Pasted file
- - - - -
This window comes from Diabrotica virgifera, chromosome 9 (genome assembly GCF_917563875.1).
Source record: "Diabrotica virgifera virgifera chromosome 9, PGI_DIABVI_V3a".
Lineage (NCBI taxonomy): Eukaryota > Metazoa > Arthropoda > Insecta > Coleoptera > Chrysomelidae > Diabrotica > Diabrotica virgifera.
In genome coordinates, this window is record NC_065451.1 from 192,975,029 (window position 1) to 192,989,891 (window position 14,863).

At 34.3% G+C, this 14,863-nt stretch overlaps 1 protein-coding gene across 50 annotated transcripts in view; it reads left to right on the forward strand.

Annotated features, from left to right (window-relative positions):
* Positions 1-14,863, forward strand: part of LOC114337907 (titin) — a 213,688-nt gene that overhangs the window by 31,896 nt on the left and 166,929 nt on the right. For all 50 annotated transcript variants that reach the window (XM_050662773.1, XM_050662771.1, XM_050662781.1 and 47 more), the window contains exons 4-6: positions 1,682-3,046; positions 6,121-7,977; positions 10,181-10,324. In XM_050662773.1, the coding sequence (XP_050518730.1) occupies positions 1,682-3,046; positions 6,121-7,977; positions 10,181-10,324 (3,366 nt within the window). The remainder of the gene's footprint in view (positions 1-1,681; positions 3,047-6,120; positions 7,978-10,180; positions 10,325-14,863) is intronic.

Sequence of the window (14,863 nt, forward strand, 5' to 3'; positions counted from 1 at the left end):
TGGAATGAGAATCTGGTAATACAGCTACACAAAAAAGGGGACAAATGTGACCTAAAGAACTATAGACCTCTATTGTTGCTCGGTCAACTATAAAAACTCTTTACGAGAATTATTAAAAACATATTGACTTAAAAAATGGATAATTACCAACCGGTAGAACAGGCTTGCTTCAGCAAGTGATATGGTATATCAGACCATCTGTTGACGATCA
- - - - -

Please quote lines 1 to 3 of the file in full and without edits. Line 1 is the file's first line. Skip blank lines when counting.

This window comes from Diabrotica virgifera, chromosome 9 (genome assembly GCF_917563875.1).
Source record: "Diabrotica virgifera virgifera chromosome 9, PGI_DIABVI_V3a".
Lineage (NCBI taxonomy): Eukaryota > Metazoa > Arthropoda > Insecta > Coleoptera > Chrysomelidae > Diabrotica > Diabrotica virgifera.